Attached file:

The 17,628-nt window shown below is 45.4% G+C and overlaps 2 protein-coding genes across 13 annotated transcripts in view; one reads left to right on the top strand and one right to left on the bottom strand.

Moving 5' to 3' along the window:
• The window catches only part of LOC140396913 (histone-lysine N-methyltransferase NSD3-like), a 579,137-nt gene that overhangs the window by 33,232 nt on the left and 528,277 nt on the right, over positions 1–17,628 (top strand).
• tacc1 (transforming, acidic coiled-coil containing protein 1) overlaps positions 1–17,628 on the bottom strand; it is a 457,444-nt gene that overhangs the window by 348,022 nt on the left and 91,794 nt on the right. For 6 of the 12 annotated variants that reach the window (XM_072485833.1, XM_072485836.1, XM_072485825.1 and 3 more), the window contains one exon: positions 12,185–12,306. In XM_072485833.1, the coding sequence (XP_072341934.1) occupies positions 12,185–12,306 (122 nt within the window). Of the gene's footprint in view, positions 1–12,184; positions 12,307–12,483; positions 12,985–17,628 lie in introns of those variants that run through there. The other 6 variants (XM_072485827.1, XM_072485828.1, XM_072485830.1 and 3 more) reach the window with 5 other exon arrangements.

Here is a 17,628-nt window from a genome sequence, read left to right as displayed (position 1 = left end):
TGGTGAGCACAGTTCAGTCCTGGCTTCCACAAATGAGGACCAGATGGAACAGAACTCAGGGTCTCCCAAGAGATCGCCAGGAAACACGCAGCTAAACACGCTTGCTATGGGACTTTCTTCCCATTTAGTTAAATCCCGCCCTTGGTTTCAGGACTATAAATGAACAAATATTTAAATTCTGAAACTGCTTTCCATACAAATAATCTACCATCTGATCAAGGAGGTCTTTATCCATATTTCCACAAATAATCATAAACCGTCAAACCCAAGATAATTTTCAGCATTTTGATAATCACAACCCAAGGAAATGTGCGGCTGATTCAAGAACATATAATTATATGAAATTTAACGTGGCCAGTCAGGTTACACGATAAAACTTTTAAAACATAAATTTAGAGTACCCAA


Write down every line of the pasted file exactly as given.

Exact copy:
The 17,628-nt window shown below is 45.4% G+C and overlaps 2 protein-coding genes across 13 annotated transcripts in view; one reads left to right on the top strand and one right to left on the bottom strand.

Moving 5' to 3' along the window:
• The window catches only part of LOC140396913 (histone-lysine N-methyltransferase NSD3-like), a 579,137-nt gene that overhangs the window by 33,232 nt on the left and 528,277 nt on the right, over positions 1–17,628 (top strand).
• tacc1 (transforming, acidic coiled-coil containing protein 1) overlaps positions 1–17,628 on the bottom strand; it is a 457,444-nt gene that overhangs the window by 348,022 nt on the left and 91,794 nt on the right. For 6 of the 12 annotated variants that reach the window (XM_072485833.1, XM_072485836.1, XM_072485825.1 and 3 more), the window contains one exon: positions 12,185–12,306. In XM_072485833.1, the coding sequence (XP_072341934.1) occupies positions 12,185–12,306 (122 nt within the window). Of the gene's footprint in view, positions 1–12,184; positions 12,307–12,483; positions 12,985–17,628 lie in introns of those variants that run through there. The other 6 variants (XM_072485827.1, XM_072485828.1, XM_072485830.1 and 3 more) reach the window with 5 other exon arrangements.

Here is a 17,628-nt window from a genome sequence, read left to right as displayed (position 1 = left end):
TGGTGAGCACAGTTCAGTCCTGGCTTCCACAAATGAGGACCAGATGGAACAGAACTCAGGGTCTCCCAAGAGATCGCCAGGAAACACGCAGCTAAACACGCTTGCTATGGGACTTTCTTCCCATTTAGTTAAATCCCGCCCTTGGTTTCAGGACTATAAATGAACAAATATTTAAATTCTGAAACTGCTTTCCATACAAATAATCTACCATCTGATCAAGGAGGTCTTTATCCATATTTCCACAAATAATCATAAACCGTCAAACCCAAGATAATTTTCAGCATTTTGATAATCACAACCCAAGGAAATGTGCGGCTGATTCAAGAACATATAATTATATGAAATTTAACGTGGCCAGTCAGGTTACACGATAAAACTTTTAAAACATAAATTTAGAGTACCCAA